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In this June 5, 2013 file photo, Army Pvt. Chelsea Manning, then-Army Pfc. Bradley Manning, is escorted out of a courthouse in Fort Meade, Md., after the third day of his court martial. Manning provided information to the anti-secrecy group Wikileaks. (AP Photo/Patrick Semansky)

Nine ways journalists can do justice to transgender people’s stories

Transgender people make news of all kinds, so reporters of all kinds need to know how to write about them – not just journalists whose beats regularly include diversity issues. Recently, government reporters found themselves writing about Pvt. Chelsea Manning, crime reporters in Orlando covered the murder of Ashley Sinclair, and Cosmo got an exclusive shot at punk rocker Laura Jane Grace’s coming out story.

A good starting point is this style guide from the Gay and Lesbian Alliance Against Defamation, which monitors media coverage of the LGBT community. But the issues go deeper than the basics of pronouns, adjectives and names.

“You can still be insensitive using the right words,” Janet Mock, an advocate, author and former journalist at People, said in a phone interview.… Read more

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How to turn hard facts into easy reading

I was recently hired by a department of the federal government to conduct a workshop on how to write reports that were short and clear. The director of the department who hired me pointed out the problem in her own official title. It was 29 words long.

I am “vice-president and senior scholar” at the Poynter Institute. I am embarrassed that my title is too long — and it’s only five words. What could I possibly do with 24 more?

“Bureaucracies,” I moaned, “is where language goes to die.”

The sixty policy wonks in the room collectively rolled up their sleeves. They understood the problem. They knew that they worked in a language club where jargon and thick information were king and queen. But they were stuck.… Read more

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wafflessmall

Details ‘are what make people connect’ with stories, says student who wrote about Waffle House closing

Jessica Contrera’s “The End of the Waffle House” begins on the morning when a big change comes to a small square of Bloomington, Ind.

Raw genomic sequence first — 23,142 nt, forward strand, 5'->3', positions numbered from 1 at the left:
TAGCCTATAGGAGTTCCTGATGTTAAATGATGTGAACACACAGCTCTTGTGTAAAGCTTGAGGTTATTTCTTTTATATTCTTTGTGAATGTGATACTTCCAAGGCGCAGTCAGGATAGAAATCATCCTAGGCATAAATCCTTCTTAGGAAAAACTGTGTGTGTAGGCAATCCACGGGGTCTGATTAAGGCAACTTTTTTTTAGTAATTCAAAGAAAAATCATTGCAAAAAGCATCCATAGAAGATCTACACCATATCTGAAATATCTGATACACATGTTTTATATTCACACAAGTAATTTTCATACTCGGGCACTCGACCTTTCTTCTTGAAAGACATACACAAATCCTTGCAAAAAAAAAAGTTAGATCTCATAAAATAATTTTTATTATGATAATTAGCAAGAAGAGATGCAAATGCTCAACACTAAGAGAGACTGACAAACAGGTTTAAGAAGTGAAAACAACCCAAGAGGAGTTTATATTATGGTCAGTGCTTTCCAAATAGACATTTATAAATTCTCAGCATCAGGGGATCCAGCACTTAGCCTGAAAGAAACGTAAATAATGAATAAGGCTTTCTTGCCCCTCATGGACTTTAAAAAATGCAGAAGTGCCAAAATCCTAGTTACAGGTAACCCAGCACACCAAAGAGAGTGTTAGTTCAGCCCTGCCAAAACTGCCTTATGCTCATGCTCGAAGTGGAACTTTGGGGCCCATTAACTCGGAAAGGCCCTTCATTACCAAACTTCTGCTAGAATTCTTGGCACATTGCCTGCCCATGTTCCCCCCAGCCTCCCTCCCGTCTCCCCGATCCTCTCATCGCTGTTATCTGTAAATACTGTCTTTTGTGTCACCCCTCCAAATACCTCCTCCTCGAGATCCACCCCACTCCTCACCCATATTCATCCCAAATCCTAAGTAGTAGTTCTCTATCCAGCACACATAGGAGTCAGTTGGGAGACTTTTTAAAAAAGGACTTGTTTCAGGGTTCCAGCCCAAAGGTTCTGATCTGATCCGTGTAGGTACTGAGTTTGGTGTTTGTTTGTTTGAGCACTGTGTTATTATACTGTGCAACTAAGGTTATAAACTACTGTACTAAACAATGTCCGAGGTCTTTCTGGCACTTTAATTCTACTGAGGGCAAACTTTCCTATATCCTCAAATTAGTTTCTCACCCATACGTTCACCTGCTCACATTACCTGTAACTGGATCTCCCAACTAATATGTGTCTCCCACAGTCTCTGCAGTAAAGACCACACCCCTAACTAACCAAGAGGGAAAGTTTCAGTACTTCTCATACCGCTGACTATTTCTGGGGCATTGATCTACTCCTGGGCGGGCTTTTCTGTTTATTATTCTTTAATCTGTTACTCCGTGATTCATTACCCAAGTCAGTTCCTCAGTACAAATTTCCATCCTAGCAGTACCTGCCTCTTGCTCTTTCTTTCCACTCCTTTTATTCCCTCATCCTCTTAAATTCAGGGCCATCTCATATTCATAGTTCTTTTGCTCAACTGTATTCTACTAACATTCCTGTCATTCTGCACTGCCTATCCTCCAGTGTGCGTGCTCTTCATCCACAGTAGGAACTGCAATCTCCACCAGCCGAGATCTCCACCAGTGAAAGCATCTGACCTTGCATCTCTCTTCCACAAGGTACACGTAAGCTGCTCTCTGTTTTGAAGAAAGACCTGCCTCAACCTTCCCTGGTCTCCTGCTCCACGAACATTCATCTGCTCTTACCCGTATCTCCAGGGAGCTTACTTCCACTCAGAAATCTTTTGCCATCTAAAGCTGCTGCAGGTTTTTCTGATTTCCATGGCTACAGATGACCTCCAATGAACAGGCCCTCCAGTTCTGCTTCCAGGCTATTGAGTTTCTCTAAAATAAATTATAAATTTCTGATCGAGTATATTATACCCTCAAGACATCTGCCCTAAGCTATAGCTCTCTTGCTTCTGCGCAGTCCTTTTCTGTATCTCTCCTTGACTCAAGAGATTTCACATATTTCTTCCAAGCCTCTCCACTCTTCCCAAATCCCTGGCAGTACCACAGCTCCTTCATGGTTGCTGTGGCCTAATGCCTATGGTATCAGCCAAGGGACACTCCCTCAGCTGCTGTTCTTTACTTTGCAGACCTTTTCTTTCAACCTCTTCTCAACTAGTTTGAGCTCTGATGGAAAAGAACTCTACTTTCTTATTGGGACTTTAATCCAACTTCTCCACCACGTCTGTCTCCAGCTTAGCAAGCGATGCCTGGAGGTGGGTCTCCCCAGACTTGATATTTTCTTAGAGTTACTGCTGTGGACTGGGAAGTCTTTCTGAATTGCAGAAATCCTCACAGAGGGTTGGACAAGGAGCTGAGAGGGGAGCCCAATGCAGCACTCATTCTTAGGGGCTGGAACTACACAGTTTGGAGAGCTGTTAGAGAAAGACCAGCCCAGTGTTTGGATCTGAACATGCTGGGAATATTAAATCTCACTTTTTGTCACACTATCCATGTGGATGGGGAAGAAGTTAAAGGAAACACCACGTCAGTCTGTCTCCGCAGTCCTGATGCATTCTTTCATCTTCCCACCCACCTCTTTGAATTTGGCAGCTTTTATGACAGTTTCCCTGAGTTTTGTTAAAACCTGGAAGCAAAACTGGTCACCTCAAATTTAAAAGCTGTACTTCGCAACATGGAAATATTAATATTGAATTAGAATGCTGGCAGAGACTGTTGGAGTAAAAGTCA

“Tap, tap, tap. Bud Powell’s aluminum cane led the way as he circled the floor of Bloomington’s Waffle House. His Waffle House. That Wednesday in September, the owner didn’t know what to do with himself. The smell of frying oil, the same greasy perfume that had greeted customers for 46 years, wafted into his nose as he wandered past the vinyl booths. He sat down, then stood up again.”

Contrera had never been to the old restaurant surrounded by new student apartments before, but when the senior from Akron, Ohio, started her semester at Indiana University, she saw the sign reading “We will close Sept.… Read more

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icon for writing

Tips for Storytellers: How to polish your writing

Lucky me. My office is two doors down from one of the world’s best writing coaches. I go to Roy Peter Clark often when writer’s block hits me. Here, you’ll find a few particularly helpful tips. Part of a series of graphics with tips for storytellers, think of this as bite-sized inspiration. Next Friday: How to make your photos better.

Poynter Quinn-fo-graphic: Polish your writing

For a PDF: Poynter Quinn-fo-graphic: How to polish your writing

Related: How to make the most of your tweets | How to shoot great videoRead more

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Scales of Justice sits in a courtroom.

How to cover a court trial: 6 tips for journalists

As newsrooms continue to contract, some media outlets have been criticized for their diminishing coverage of the courts, including high-profile trials. As journalists move to other beats or leave their newsrooms, their institutional knowledge about how to cover trials goes with them.

Here are six tips for writers who might be new to a courtroom, and what they should do before and after they get there.

Before you go to court:

1. Make friends with everyone.

Unless you have a law degree, it’s going to be hard to understand some cases by simply reading the complaints. You don’t want to be confused when you get into the courtroom.

Lawyers will happily fill in the blanks, and they’re not hard to track down. Their contact details are in court documents, dockets or law firms’ websites.… Read more